Sat.Nov 11, 2023 - Fri.Nov 17, 2023

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Uncounted Emissions: The Hidden Cost of Fossil Fuel Exports

Yale E360

Oil, gas, and coal exports are not counted when countries tally their greenhouse gas emissions under the Paris Agreement. This allows wealthy nations to report progress on emissions reduction goals, while shipping their fossil fuels — and the pollution they produce — overseas.

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Electric Vehicle Sales Continue to Grow, Despite What Some Automakers Are Saying

Union of Concerned Scientists

The future of cars is electric. That’s not just what I think, it’s not just what is required to slow climate change, it’s what many of the world’s automakers have publicly stated. However, over the last month several automakers have said the transition from gasoline to electric vehicles (EVs) will need to slow down, in part citing demand. It’s important to understand two facts driving this flurry of pessimistic press.

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A distraction due to errors, misunderstanding and misguided Norwegian statistics

Real Climate

A friend asked me if a discussion paper published on Statistics Norway’s website, ‘ To what extent are temperature levels changing due to greenhouse gas emissions? ’, was purposely timed for the next climate summit ( COP28 ). I don’t know the answer to his question. But this discussion paper is problematic for sure. It was, authored by Dagsvik and Moen, and already in its introduction it claims that it is difficult to explain and predict weather and temperature (giving the false impression that

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Climate Policy in the World’s Fourth Largest Country

Legal Planet

Indonesia has the world’s fourth largest population, right after India, China, and the U.S. It has about the same GDP as Spain. Indonesia ranks in the top dozen carbon emitters. It gets relatively attention in the United States. Yet Indonesia’s role in cutting energy emissions is crucial. As an archipelago, Indonesia is at the prey of sea level rise.

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The Key to Sustainable Energy Optimization: A Data-Driven Approach for Manufacturing

Speaker: Kevin Kai Wong, President of Emergent Energy Solutions

In today's industrial landscape, the pursuit of sustainable energy optimization and decarbonization has become paramount. ♻️ Manufacturing corporations across the U.S. are facing the urgent need to align with decarbonization goals while enhancing efficiency and productivity. Unfortunately, the lack of comprehensive energy data poses a significant challenge for manufacturing managers striving to meet their targets. 📊 Join us for a practical webinar hosted by Kevin Kai Wong of Emergent Ene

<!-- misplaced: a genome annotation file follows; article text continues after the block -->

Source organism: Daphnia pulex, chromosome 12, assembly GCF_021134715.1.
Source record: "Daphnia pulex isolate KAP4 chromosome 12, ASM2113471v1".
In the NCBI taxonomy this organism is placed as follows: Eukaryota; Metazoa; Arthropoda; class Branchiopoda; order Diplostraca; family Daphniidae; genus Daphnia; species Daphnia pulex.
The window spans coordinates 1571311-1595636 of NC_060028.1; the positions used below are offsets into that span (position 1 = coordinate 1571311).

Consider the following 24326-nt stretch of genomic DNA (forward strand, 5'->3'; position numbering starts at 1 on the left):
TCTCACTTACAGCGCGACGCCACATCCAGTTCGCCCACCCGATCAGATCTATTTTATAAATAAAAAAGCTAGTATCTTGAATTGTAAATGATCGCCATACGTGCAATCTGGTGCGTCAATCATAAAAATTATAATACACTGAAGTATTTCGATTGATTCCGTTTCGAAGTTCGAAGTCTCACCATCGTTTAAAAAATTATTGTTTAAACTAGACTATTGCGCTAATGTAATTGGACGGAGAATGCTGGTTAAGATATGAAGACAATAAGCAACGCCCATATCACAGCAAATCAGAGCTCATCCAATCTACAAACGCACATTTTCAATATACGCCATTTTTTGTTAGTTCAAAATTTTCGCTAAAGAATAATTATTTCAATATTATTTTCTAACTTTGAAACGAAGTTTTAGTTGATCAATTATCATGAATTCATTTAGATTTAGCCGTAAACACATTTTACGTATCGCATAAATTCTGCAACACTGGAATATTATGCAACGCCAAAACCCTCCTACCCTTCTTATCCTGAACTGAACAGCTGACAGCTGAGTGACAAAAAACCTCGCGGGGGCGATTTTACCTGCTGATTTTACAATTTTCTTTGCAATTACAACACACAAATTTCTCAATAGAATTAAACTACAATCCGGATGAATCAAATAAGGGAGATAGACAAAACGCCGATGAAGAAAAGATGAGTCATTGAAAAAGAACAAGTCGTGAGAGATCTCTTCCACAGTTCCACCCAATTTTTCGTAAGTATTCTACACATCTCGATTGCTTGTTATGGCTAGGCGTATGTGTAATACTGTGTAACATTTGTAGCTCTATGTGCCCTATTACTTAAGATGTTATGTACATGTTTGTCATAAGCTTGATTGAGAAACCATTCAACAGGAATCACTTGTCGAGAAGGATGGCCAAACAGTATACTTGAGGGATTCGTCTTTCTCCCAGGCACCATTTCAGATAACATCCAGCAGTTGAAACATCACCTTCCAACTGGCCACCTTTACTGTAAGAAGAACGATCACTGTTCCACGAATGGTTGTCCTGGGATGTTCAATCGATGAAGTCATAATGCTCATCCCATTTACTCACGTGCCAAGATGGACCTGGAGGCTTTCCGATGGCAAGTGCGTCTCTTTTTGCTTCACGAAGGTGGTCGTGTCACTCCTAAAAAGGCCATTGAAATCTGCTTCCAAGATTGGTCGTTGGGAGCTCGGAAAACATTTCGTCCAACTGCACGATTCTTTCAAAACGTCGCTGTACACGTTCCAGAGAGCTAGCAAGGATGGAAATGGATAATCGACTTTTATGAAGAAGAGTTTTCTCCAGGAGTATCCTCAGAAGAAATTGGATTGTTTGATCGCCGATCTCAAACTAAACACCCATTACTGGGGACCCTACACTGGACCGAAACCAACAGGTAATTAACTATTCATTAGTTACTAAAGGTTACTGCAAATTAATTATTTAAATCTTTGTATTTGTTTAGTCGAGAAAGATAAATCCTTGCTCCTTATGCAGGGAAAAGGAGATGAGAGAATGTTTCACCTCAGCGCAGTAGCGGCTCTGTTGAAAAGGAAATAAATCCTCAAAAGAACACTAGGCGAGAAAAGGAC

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Shifting Political Winds Threaten Progress on Europe’s Green Goals

Yale E360

Shaken by global instability and a populist backlash, European nations are retreating from plans to reduce greenhouse gases, promote sustainable farming practices, and boost biodiversity. Green advocates fear the EU will fail to meet its commitments under the Paris Agreement.

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Ask a Scientist: The US Has to Do More to Meet Its Carbon Emissions Reduction Goals

Union of Concerned Scientists

Last year, Congress passed the most ambitious climate bill ever enacted, the Inflation Reduction Act. The legislation committed nearly $400 billion to support, among other things, wind and solar power, battery storage, electric vehicles, and other clean energy technologies that will make a significant dent in US heat-trapping emissions. However, several analyses—including a recent one by the Union of Concerned Scientists (UCS)—have concluded that the IRA, even when coupled with the bipartisan in

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Why There is (Still) a Carrot Boycott in Cuyama Valley

Legal Planet

Don’t expect to see carrots on Thanksgiving menus in the Cuyama Valley, where residents and small farmers have been boycotting Bolthouse Farms and Grimmway Farms over their outsized water use. They’re still not welcome at the table. Back in September, I wrote about the carrot boycott and the hardball tactics by those big growers that had led to this fight.

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World Making Too Little Progress on Climate — Except on EV Sales, Report Finds

Yale E360

While the world is making some progress on climate change, work to transform the energy system and curb forest loss is happening too slowly to keep warming to 1.5 degrees C, according to a new report. On only one measure is the pace of change sufficient: electric vehicle sales.

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Dancing monkey hormones shed light on harmful street shows in Pakistan

New Scientist

Stress hormone measurements highlight the poor welfare of monkeys trained to perform for the public in street shows, but social conditions make it challenging to end the practice

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WATER, ENERGY, FOOD, HEALTHCARE – A CHEMISTRY OF OPPORTUNITIES

Cleannovate

If you’re a scientist seeking out opportunities for innovation, then this article is for you. If you’re not a scientist but still seeking for opportunities, then this article is a must for you. As a chemical practitioner and a teacher, I once struggled to convince my students to see business sense in chemistry.